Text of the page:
Introduction Pleural infection remains common with an increasing incidence. It is associated with a high morbidity and mortality. The development of a validated clinical risk score at presentation to identify those at high risk may help formulate early management strategies.
Methods The RAPID score was constructed based on a large cohort of patients entering a multicentre UK pleural infection trial—MIST1 (n=411). Out of 32 baseline clinical characteristics recorded at trial entry, model selection was undertaken to find variables predictive of poor clinical outcome. Results were obtained by using backwards selection with a p value of 0.05. Multiple imputation was used to account for patients with missing baseline variables. The primary outcome assessed was mortality at 3 months. Total time in hospital was also assessed.
Results Age, urea, albumin, hospital acquired infection, and non-purulence were all found to be clinical predictors or poor outcome. A score was developed using these variables.
R - urea <5=0, 5–8=1, >8=2
A - age <50=0, 50–70=1, >70=2
P - purulence=0, non purulence=1
I - iatrogenic/hospital acquired infection =1 community acquired =0
D - dietary factors. Albumin >27=0 <27=1
Total RAPID score range 0–7
In order to help interpret the RAPID score, we stratified patients into low-risk, medium-risk, and high-risk groups. Patients with a RAPID score of 0–2 are considered low risk, a score of 3–4 indicates a medium risk, and a score of 5–7 indicates high risk. This scoring system was then validated using another large cohort of patients with pleural infection who had been enrolled in a UK multicentre trial –MIST2 (n=210). Abstract S61 table 1 shows the main results. Time in hospital increased with increasing RAPID score. In MIST1 patients with RAPID 0–2 had median stay 10 (7–16) days, compared to RAPID >5 who had a median stay of 18 (9–26) days. This trend was also seen in MIST2.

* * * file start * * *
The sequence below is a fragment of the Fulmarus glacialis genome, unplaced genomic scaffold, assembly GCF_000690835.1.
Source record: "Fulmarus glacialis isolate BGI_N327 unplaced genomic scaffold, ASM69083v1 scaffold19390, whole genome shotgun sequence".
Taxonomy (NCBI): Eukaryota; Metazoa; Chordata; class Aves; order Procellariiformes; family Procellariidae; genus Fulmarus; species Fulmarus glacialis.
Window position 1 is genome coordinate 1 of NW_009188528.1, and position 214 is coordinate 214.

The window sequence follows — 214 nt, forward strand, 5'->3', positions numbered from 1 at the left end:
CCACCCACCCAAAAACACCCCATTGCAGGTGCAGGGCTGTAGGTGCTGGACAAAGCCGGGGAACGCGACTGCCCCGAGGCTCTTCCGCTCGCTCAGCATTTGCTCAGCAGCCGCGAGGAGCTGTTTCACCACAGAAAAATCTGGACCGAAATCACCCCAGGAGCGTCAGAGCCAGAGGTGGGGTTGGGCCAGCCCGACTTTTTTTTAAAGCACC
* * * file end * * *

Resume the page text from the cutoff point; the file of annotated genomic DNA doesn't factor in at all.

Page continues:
Conclusion The RAPID score appears to allow for risk-stratification of patients with pleural infection at presentation and could prove useful in clinical practice in guiding initial management.